We’re always on the hunt for art that not only excites and inspires us, but matches our sense of style. As a result, our art buyer is constantly scouting out new artists and sifting through thousands of art samples. But in the case of photographer Brian Bieder, he was right under our noses all along.
Brian has been shooting the Ballard catalog since 1986, just five years after the company was founded. So most of the images you’ve seen in our catalog or online all these years have been shot by Brian. But it wasn’t until last year that we sold his photography as art.
It all started with a trip to Italy to shoot our Casa Florentina line in its country of origin. In love with the amazing scenery, Brian started shooting everything he saw, from Tuscany’s famous hillside vistas to the Old World architecture that surrounded him. Ballard’s creatives and buyers loved his photos so much, they turned them into art for your walls. It happened again when he visited designer Bunny Williams’ Connecticut estate for a shoot and fell in love with her garden. The result: Bunny added his series of garden photos to her summer collection.
We got together with the native Atlantan to talk about photography and get his take on ending up in the pages of our catalog in a much different way.
Ballard Designs: When did you become interested in photography?
Brian Bieder: I had toy cameras as a kid, and started shooting with my parents’ camera around age eight. I got my first camera when I was in 7th grade, and in my early teens, I had a dark room in my parents’ basement and processed my own film.
BD: What kind of photography do you do on your own when you’re not working on commercial photo shoots for your clients?
BB: Nature and still-life. I enjoy the outdoors; I like to camp and hike. I’m always looking for patterns and shapes in nature. I like to find the details. My love of nature and photography is what made me pursue a career in it.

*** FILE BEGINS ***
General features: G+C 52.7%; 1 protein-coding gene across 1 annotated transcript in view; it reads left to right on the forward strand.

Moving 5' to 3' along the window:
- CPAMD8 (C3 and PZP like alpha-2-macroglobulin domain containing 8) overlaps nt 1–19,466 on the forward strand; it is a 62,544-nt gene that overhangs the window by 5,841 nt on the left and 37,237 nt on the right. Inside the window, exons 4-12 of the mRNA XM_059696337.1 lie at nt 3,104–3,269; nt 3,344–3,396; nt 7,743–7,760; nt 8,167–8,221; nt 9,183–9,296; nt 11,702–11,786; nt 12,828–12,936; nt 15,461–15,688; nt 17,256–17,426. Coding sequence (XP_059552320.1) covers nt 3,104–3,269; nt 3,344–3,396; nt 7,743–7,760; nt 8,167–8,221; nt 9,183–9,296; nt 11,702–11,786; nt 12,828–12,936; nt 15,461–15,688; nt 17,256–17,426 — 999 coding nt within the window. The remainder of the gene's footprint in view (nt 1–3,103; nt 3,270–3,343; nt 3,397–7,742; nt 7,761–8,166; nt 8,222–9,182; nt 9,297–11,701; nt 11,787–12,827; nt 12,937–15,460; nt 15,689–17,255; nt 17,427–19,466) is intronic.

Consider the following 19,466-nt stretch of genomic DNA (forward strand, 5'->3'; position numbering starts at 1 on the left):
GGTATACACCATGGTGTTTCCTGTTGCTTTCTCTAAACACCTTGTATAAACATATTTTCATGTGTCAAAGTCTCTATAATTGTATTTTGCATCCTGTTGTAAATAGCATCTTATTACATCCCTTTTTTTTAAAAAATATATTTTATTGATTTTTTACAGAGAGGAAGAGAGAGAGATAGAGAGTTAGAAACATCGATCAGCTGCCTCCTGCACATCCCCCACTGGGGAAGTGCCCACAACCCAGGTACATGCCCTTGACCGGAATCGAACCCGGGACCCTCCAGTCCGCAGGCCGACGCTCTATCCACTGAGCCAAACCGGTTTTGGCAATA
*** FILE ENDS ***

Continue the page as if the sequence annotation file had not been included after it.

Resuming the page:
BD: Then you must have been absolutely awestruck when you went to Florence for the Casa Florentina shoot.
BB: Italy is such a fantastic place for photographers. There’s so much to capture everywhere you look. The old, crumbling textures, that’s the kind of stuff I love to shoot. I had never been to Europe before, and it just overwhelmed me.
BD: Did you just start taking photos when you weren’t working?
BB: They did want some scenery to go along with the collection stuff, but being a photographer, I took it upon myself to do a lot of these shots. That’s the way I like to shoot — to roam around with a camera looking for interesting details and textures and light. It’s such an amazing place to shoot.
BD: Your photos capture the essence of Italy. You did the same in Bunny’s garden. Tell us about that.
BB: Once again, they asked me to shoot details of her garden, but I would have anyway. It’s such a great place. It has a more natural, organic feel. It’s not overly manicured or perfect. It looks like it’s been there forever.
BD: And the story goes you showed them to Bunny, and she liked them?
BB: Yeah, I took a bunch of shots and picked the ones I like. The second time we went up there to shoot, I gave the prints to her because she was such a great hostess. Turns out she loved them. I think her initial response was that she wanted to make notecards from them. Adding the large-scale wall prints to her collection surprised me.
BD: Much like the Italy series, the composition of these shots are exactly what you described you liked to shoot.
BB: Yes, it’s the more detail-oriented stuff I’m drawn to. Not so much the wide vistas. I love to find shapes and form in nature.
BD: Both series are in black and white. Why is that?
BB: I guess I prefer black and white. I’m not opposed to color, but I think sometimes black and white helps you see the textures and patterns. You’re not distracted by the color. The Italy series has a sepia tone to match the Old World look and feel. Bunny’s garden series has a more natural black and white.
BD: Do you have any advice for novice or aspiring photographers?
BB: Look for smaller details and try not to get overwhelmed by the overall scene. Focus on creating an interesting composition, and change your perspective. Get down low or high. Try to shoot with a shallower depth of field that softens the background. It brings your subject into sharper focus and helps it stand out more. And this is important: shoot what interests you. If you like flowers, shoot flowers. If you like stoneworks, concentrate on that.
BD: Great advice! Brian, after nearly 30 years of working together, we can’t imagine you not on our shoots. Will you stay with us forever?
BB: I’ll probably shoot until I die on the set! Seriously, I’ve enjoyed working for Ballard. The people are great. We have a great camaraderie. It’s been a fun ride.
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